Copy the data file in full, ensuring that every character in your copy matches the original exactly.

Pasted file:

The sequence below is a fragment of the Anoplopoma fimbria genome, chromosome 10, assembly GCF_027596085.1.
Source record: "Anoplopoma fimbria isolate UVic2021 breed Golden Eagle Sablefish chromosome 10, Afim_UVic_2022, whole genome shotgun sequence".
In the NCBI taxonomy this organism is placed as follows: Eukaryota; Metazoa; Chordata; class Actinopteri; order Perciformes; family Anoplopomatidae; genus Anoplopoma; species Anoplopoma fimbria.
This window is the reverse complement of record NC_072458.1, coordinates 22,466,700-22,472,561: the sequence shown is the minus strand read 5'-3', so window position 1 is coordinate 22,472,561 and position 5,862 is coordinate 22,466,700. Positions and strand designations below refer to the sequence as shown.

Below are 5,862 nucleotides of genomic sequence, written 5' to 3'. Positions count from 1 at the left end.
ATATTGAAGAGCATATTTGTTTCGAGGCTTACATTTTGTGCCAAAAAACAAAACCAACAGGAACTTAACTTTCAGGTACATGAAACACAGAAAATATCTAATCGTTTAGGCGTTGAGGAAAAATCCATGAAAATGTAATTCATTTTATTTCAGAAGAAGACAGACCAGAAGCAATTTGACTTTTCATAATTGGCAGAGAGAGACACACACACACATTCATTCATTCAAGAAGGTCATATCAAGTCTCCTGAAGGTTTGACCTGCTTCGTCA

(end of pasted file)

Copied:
The sequence below is a fragment of the Anoplopoma fimbria genome, chromosome 10, assembly GCF_027596085.1.
Source record: "Anoplopoma fimbria isolate UVic2021 breed Golden Eagle Sablefish chromosome 10, Afim_UVic_2022, whole genome shotgun sequence".
In the NCBI taxonomy this organism is placed as follows: Eukaryota; Metazoa; Chordata; class Actinopteri; order Perciformes; family Anoplopomatidae; genus Anoplopoma; species Anoplopoma fimbria.
This window is the reverse complement of record NC_072458.1, coordinates 22,466,700-22,472,561: the sequence shown is the minus strand read 5'-3', so window position 1 is coordinate 22,472,561 and position 5,862 is coordinate 22,466,700. Positions and strand designations below refer to the sequence as shown.

Below are 5,862 nucleotides of genomic sequence, written 5' to 3'. Positions count from 1 at the left end.
ATATTGAAGAGCATATTTGTTTCGAGGCTTACATTTTGTGCCAAAAAACAAAACCAACAGGAACTTAACTTTCAGGTACATGAAACACAGAAAATATCTAATCGTTTAGGCGTTGAGGAAAAATCCATGAAAATGTAATTCATTTTATTTCAGAAGAAGACAGACCAGAAGCAATTTGACTTTTCATAATTGGCAGAGAGAGACACACACACACATTCATTCATTCAAGAAGGTCATATCAAGTCTCCTGAAGGTTTGACCTGCTTCGTCA